Friday, December 24, 2010

Another potter from USU - Wil Shynkaruk

Wil Shynkaruk, ca.1997©, woodfired, reduction cooled, cone 10


Wil was the technician during my first two (or three) years at USU. He was actively involved in the wood and salt firing community both locally and nationally. His work was all about how the atmospheric firing conditions could affect the finished surface of his utilitarian forms. Very fun surfaces for sure!


Wil Shynkaruk, ca.1996©, salt-fired, cone 10

http://www.mnstate.edu/art/Faculty/Wil_Shynkaruk.shtml
From Wil's flickr page:

Wil Shynkaruk

Artist Statement

In today's commercialized, mechanized, specialized, computerized homogenized, society, the act of producing handmade pottery is one of social commentary. Mass produced commercial dinnerware and kitchenware are economical and readily available to fulfill our daily functional needs. In this light, creating individual ceramic vessels by hand is inefficient and even archaic. Indeed, any business person will tell you that there are easier ways to make a living.

The creation of handmade pottery resists the ceaseless homogenization of our society. There are very few objects in contemporary society that are produced by a single person beginning with their own design and taking raw materials through an entire process resulting in a final product. This kind of act of creation resonates powerfully in our collective history and psyche, but is becoming less and less common in today's world.

As such, the creation of unique handmade pottery questions the direction our society is moving. It asks questions about what our society is leaving behind as we hastily press relentlessly towards "progress". What are we losing when we consume industrial goods? What are we losing when fewer and fewer of us have the capacity to create a finished product from raw, materials? What are we losing when regional styles and differences vanish? And are we even aware of such loses?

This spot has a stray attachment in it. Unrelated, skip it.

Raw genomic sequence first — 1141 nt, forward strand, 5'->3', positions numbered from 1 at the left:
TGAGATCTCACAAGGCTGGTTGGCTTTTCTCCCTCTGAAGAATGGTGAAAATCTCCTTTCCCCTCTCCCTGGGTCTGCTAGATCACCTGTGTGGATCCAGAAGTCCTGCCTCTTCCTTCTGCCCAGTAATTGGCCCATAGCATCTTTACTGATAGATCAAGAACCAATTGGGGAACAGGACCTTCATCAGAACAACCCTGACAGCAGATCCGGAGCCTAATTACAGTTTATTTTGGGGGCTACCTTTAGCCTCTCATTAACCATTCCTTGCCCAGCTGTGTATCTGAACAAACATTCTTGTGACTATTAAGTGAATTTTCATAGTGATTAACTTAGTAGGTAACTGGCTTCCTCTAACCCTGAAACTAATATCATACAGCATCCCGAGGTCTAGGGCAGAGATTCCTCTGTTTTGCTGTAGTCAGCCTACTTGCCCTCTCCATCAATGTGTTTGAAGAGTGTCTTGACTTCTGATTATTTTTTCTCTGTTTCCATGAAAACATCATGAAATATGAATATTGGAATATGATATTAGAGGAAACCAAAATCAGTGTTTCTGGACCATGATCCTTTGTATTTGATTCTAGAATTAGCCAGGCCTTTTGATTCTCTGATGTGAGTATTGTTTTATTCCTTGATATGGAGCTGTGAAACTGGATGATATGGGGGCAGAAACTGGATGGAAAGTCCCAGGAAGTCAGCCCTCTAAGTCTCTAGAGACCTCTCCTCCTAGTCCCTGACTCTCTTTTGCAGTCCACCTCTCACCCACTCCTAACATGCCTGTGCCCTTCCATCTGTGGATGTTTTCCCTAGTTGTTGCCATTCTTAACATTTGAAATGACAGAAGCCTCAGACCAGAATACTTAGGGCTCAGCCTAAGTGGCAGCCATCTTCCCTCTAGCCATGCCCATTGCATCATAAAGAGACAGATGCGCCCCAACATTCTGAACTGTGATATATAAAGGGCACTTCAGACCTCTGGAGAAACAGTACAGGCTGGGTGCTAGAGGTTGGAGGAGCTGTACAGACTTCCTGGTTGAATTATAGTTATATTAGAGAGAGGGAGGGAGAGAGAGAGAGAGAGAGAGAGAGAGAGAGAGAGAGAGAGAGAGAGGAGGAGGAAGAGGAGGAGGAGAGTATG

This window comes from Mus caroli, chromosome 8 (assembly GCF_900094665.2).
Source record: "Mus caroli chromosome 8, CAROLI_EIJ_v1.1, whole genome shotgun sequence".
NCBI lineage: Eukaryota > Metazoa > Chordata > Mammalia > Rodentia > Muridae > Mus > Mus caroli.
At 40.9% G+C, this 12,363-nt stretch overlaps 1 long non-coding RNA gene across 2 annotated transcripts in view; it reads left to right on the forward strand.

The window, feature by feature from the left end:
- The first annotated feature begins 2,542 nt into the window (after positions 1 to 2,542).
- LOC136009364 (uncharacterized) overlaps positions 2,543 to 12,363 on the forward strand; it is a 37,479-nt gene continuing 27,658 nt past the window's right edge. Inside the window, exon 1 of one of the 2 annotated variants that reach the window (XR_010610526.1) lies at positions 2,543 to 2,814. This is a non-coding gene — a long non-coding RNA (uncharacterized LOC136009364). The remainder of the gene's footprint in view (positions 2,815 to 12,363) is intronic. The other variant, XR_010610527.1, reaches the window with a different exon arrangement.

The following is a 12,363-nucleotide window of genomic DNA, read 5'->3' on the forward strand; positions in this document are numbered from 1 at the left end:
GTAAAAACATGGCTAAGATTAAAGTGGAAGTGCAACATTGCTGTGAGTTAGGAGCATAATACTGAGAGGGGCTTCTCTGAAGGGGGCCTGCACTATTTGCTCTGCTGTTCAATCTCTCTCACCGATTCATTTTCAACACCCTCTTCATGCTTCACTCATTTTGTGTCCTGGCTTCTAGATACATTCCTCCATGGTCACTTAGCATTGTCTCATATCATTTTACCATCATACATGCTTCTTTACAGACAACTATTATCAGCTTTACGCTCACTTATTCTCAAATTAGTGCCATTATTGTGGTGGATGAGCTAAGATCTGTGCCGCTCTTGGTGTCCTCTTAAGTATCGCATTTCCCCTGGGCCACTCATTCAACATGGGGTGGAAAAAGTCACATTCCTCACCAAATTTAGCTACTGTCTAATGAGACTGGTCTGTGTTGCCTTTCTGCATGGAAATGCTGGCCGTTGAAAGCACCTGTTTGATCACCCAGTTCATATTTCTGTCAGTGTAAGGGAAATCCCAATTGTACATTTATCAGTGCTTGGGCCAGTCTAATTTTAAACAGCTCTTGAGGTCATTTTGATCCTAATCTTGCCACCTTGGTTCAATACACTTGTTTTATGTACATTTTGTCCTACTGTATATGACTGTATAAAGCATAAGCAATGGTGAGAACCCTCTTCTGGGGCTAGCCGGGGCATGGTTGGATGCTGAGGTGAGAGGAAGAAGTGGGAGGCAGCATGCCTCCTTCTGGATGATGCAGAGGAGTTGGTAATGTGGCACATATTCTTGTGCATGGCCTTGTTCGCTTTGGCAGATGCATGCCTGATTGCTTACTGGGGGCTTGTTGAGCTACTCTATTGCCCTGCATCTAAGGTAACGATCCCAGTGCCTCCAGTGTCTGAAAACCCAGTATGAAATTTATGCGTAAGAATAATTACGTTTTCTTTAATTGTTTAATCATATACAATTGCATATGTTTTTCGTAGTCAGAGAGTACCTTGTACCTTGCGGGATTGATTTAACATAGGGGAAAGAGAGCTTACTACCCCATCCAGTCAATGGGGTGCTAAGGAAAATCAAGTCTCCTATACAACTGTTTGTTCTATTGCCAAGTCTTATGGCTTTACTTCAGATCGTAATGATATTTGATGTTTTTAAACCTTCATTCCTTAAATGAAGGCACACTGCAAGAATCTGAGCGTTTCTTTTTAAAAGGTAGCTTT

Issues of individualism, sense of place, the creative spirit, and the role of dishes in social and family rituals are all brought into question. Indeed, the act of producing unique handmade pottery is a far more political act than it initially appears to most.

Professor Shynkaruk Began his artistic journey in his native country of Canada, where he was born and raised. After coming to the United States to pursue graduate degrees at the University of Iowa, he remained in the USA, where he has made his home for the past 20 years. Professor Shynkaruk has shown his work across the USA and internationally in over 80 professional exhibitions. He continues to actively explore the importance of the concept of beauty and the value of handwork to society and the human psyche. Professor Shynkaruk has taught at MSUM since 1998 as a Professor of Ceramics and is currently serving as Department Chair.

www.mnstate.edu/art/faculty/Wil_Shynkaruk/wil_shynkaruk.html



Looking for bio info on Wil, here's what I came across in his current position at Minnesota State:
Professor Wil Shynkaruk began his artistic journey in his native country of Canada, where he was born and raised. After coming to the United States to pursue graduate degrees at the University of Iowa, he remained in the USA, where he has made his home for the past 20 years.

Professor Shynkaruk has shown his work across the USA and internationally in over 80 professional exhibitions. He continues to actively explore the importance of the concept of beauty and the value of handwork to society and the human psyche.

He has taught at MSUM since 1998 as a Professor of Ceramics and is currently serving as Department Chair.

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